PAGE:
Undeniably one of the most beautiful actresses of modern times, Julianne Moore’s long red hair is one of her trademarks, along with pale skin and freckles. Shot by Inez & Vinoodh for the cover of AnOther Magazine A/W07, she emerges from a cloud of red, a shade she has stuck with throughout her career where other actresses have swayed with the seasons.
"When you've had red hair and no eyebrows you've got to have a sense of humour." — David Bowie
5. Malcolm X
One of the most influential African Americans in history, Malcolm X’s short life was tempestuous and varied. A life of crime in New York was swiftly followed by prison, where he converted to the Nation of Islam, an emerging religious movement preaching black self-reliance and empowerment. His reddish hair, inherited from his Scottish maternal grandmother, earned him the nickname Detroit Red, but it was a sore point with him – representing as it did his white ancestry.6. Philip Seymour Hoffman
One of the saddest moments of this year came with the news that the great actor Philip Seymour Hoffman had died of a drug overdose. An unconventional leading man, he left two-dimensional smouldering to the pretty boys, instead taking on a varied roster of parts that he never failed to imbue with madness, genius, weakness, humanity and truth. From Scotty in Boogie Nights and the straitlaced teacher in 25th Hour, to the flamboyance of Capote and the creepiness of the Master in Paul Thomas Anderson’s eponymous film, he fixed the gaze and chilled the bone in every role he played, all the while remaining humble and grounded. His hair started as strawberry blonde, before fading into white, but his passion remained on a par with his initially red hair.7. Sonia Rykiel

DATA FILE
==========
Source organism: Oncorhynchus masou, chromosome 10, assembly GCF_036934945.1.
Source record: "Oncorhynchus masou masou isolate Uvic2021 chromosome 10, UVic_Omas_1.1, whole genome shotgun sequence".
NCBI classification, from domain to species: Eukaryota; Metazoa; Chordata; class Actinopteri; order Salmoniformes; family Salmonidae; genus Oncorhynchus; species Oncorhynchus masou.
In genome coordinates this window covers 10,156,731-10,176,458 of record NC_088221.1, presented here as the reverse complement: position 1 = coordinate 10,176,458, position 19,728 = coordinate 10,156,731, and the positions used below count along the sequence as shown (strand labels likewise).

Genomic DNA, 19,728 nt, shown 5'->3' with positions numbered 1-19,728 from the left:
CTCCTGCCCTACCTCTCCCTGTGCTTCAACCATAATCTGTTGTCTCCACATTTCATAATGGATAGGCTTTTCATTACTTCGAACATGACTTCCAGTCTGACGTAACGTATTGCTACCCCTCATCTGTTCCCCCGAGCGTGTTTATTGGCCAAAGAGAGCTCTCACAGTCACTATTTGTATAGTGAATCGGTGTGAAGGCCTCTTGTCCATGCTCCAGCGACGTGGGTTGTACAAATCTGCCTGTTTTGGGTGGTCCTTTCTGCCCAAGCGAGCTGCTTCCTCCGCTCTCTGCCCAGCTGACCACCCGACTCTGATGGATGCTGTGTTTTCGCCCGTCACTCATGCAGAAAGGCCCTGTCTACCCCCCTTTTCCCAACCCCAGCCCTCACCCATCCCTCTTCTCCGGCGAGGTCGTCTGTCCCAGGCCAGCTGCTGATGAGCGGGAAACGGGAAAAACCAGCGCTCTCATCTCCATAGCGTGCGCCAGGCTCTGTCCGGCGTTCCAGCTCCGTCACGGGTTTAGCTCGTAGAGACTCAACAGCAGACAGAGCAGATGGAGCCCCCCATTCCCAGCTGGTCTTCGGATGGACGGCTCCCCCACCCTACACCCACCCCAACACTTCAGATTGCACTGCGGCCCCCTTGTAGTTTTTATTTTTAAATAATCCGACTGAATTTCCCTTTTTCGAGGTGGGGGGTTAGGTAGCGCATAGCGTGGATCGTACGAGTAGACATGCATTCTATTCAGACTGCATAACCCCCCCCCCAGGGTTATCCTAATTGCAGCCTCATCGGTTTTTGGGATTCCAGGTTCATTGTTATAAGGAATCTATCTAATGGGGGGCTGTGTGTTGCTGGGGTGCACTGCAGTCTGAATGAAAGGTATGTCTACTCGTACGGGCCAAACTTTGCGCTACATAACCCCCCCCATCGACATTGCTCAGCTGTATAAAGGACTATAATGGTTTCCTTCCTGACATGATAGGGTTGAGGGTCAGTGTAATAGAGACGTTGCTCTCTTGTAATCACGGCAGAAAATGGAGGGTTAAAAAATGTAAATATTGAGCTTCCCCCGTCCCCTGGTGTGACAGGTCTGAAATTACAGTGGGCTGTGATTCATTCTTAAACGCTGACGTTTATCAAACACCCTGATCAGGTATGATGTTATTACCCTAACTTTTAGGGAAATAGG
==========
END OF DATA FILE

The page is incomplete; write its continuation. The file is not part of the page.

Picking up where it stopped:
A pioneer of the ready-to-wear movement in France, Rykiel opened her first shop in 1968, on Paris’s rue de Grenelle, after years of designing for her husband’s boutique Laura. Creating clothes for “uncomplicated comfort”, she walks the near-impossible line between superb chic and effortless “démodé”, promoting layering and doing deconstruction long before the likes of Comme des Garçons. Her flaming hair, which she has kept up to this day, is a testament to her particular brand of French insouciance and élan.8. Michael Fassbender
Fassbender is something of a secret ginger, as his roles often require his hair to be dyed. Irish by birth, his heritage is marked particularly in his beard which, when allowed to grow naturally, is particularly fiery. 9. Cleopatra
The most famous woman of the Ancient world has been immortalised in modern minds as a brunette, thanks to her portrayal by the dark haired, fair skinned likes of Vivian Leigh and Elizabeth Taylor. However, academics have put forward the ideas that she could either have been a natural red head – some ancient and indeed modern Egyptians did have dark red hair – or that she may have dyed her hair with henna, a style very au courant at the time. A fresco found at Herculaneum depicting a regal red headed woman has been identified by some historians as the Egyptian Queen; however the millennia that have passed, and the scorn which has been poured on the suggestion by a multitude of irate academics, make it is impossible to know for sure.10. Grace Coddington
One of the most beloved figures in fashion, Grace Coddington was a model in the sixties, before becoming a stylist at, and now creative director of, American Vogue. Always known within her world, she gained international renown after the release of the documentary The September Issue in 2011, when her freewheeling creativity and wildly untamed ginger hair were placed in contrast to the frozen coiffure and controlled persona of Anna Wintour.
Text by Tish Wrigley